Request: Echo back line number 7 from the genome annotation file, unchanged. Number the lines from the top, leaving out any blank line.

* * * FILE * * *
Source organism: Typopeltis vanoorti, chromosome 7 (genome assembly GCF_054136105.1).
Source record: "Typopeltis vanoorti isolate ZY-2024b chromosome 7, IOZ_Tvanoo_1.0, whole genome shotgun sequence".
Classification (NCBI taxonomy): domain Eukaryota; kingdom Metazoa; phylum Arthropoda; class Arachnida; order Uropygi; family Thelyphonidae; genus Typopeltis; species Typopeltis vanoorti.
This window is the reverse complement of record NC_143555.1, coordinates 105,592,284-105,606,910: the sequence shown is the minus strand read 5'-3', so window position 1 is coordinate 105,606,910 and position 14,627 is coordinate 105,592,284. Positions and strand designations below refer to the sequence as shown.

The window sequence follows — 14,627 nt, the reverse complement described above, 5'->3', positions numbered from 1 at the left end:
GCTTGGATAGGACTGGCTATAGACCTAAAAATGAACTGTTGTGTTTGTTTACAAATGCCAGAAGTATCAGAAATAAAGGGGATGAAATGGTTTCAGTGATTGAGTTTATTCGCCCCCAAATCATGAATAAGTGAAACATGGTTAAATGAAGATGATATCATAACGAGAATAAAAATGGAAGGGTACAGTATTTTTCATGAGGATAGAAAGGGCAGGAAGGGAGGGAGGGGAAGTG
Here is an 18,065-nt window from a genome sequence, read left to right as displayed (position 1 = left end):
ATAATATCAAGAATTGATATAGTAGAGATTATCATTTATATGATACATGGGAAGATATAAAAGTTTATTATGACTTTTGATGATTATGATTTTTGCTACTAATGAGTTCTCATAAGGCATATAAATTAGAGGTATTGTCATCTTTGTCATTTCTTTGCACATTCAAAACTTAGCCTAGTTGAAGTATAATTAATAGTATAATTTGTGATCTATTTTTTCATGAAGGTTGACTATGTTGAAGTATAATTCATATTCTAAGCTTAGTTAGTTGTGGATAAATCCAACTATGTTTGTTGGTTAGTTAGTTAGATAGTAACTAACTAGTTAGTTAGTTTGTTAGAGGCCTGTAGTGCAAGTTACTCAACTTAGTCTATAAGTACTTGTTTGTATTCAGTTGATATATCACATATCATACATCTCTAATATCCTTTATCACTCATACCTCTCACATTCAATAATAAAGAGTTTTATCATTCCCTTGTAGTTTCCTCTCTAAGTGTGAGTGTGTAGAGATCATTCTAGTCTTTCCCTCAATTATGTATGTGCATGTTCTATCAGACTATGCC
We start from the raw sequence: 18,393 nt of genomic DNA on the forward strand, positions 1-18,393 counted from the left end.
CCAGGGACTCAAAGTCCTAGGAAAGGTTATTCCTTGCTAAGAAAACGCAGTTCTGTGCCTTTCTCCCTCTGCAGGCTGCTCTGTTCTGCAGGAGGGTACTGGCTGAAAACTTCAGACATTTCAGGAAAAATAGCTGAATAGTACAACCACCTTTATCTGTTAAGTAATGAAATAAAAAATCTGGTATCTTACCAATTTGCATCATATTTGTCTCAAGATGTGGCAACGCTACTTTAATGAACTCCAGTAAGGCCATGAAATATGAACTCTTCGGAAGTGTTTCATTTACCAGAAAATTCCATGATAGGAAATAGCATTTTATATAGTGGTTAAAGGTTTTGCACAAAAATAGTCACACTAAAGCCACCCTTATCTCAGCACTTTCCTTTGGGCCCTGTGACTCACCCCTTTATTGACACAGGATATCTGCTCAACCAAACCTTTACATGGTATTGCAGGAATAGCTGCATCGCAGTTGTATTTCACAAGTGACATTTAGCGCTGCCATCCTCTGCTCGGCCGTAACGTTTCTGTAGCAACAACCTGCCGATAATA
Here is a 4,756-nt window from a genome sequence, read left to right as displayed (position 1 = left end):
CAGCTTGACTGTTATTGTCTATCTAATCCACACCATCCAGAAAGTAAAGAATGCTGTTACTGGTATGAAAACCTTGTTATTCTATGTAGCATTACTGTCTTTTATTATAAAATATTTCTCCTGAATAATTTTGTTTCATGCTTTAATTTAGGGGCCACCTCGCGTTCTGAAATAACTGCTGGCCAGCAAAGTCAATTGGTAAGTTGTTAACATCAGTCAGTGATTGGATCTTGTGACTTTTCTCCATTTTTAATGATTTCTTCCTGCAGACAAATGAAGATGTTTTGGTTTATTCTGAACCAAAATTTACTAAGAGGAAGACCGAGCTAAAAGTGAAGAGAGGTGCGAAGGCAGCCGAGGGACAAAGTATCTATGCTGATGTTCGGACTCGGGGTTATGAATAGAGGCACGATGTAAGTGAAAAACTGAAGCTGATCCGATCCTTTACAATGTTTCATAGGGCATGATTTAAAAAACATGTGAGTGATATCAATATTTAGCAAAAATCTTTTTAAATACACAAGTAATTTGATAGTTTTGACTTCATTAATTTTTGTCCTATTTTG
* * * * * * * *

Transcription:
Here is an 18,065-nt window from a genome sequence, read left to right as displayed (position 1 = left end):